Effect of Extracorporeal Membrane Oxygenation Use on Sedative Requirements in Patients with Severe Acute Respiratory Distress Syndrome

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To compare sedative dose requirements during the 6-hour period when they are greatest in patients with severe acute respiratory distress syndrome (ARDS), as well as the time from severe ARDS onset to reach this maximum sedation exposure, between patients with severe ARDS who were managed either with or without extracorporeal membrane oxygenation (ECMO). Also, to explore factors other than ECMO use that may influence sedation requirements during this period of maximum sedation.


Retrospective comparative cohort analysis.


Two academic centers, one with an adult ECMO program and one without.


Consecutive adults with severe ARDS who were receiving continuous-infusion sedative therapy for at least 48 hours from the time of severe ARDS diagnosis and who were managed with ECMO (34 patients) or without ECMO (60 patients) between 2009 and 2013.


Among patients managed with ECMO, the maximum median (interquartile range [IQR]) 6-hr sedative exposure (in midazolam equivalents) was nearly twice as high (118 [IQR 48–225] mg vs 60 [37–99] mg, p=0.004) and was reached, on average, 3 days later (4 [IQR 1–8] vs 1 [IQR 0.5–6] days, p=0.003) than patients not managed with ECMO. Patients managed with ECMO were younger, had a higher Sequential Organ Failure Assessment score, and, in the 24 hours prior to the period of maximum sedative exposure, had a higher ratio of partial pressure of oxygen in arterial blood to fraction of inspired oxygen and were more likely to receive renal replacement and high-dose fentanyl (2000 μg or more/24 hrs) therapy. An adjusted multivariable linear regression model using the natural logarithmic value of the maximum sedative exposure in a 6-hour period revealed that patient age (p=0.04) and administration of high-dose fentanyl in the 24 hours prior to the 6-hour period of maximum sedative use (p<0.0001) were each independently associated with the maximum 6-hour sedative requirement reached, but the use of ECMO was not (p=0.52).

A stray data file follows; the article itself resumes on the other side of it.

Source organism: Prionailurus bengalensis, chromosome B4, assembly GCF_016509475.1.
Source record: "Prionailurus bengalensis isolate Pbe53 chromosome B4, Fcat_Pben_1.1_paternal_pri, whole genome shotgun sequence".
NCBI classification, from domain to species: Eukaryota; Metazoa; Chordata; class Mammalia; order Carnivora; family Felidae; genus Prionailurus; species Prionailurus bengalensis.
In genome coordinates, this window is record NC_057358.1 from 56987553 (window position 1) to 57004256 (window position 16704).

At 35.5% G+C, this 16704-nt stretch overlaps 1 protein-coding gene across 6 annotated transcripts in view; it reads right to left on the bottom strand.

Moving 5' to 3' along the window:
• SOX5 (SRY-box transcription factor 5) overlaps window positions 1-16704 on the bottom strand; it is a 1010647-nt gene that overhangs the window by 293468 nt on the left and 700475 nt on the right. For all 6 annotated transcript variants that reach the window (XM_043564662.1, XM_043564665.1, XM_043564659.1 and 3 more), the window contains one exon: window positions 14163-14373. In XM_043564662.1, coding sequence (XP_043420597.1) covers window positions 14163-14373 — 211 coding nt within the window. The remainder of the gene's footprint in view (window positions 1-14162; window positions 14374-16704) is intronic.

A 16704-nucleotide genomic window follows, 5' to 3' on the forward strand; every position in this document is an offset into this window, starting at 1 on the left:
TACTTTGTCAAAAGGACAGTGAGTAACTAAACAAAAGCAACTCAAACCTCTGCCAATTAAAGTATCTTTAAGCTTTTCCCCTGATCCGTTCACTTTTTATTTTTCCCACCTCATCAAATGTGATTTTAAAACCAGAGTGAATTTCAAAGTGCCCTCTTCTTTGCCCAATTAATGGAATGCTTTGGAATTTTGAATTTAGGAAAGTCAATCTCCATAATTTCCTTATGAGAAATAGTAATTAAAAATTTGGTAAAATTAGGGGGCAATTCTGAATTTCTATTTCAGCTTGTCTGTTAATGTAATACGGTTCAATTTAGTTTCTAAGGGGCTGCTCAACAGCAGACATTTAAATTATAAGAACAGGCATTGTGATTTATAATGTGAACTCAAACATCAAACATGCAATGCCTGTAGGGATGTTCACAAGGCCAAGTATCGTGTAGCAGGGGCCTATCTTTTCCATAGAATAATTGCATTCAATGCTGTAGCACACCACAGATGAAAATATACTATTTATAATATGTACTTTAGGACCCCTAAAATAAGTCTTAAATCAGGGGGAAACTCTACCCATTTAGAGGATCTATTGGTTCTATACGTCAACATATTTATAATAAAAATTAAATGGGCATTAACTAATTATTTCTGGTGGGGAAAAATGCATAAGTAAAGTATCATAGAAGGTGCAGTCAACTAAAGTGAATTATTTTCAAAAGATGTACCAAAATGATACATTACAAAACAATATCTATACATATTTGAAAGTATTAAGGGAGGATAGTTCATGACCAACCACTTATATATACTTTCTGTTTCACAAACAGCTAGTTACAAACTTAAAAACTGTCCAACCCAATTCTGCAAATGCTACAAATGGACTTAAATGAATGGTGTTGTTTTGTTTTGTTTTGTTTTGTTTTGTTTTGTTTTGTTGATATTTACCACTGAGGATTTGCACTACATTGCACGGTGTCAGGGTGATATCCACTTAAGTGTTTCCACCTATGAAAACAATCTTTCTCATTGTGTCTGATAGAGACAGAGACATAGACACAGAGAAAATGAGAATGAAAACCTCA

Although the application of ECMO during severe ARDS resulted in a period of maximum sedation exposure that was both greater and took longer to reach, factors other than ECMO, particularly high-dose opioid administration, appeared more likely to account for this maximum sedation use. Further research surrounding sedative requirements, clearance, and patient response during ECMO is required.

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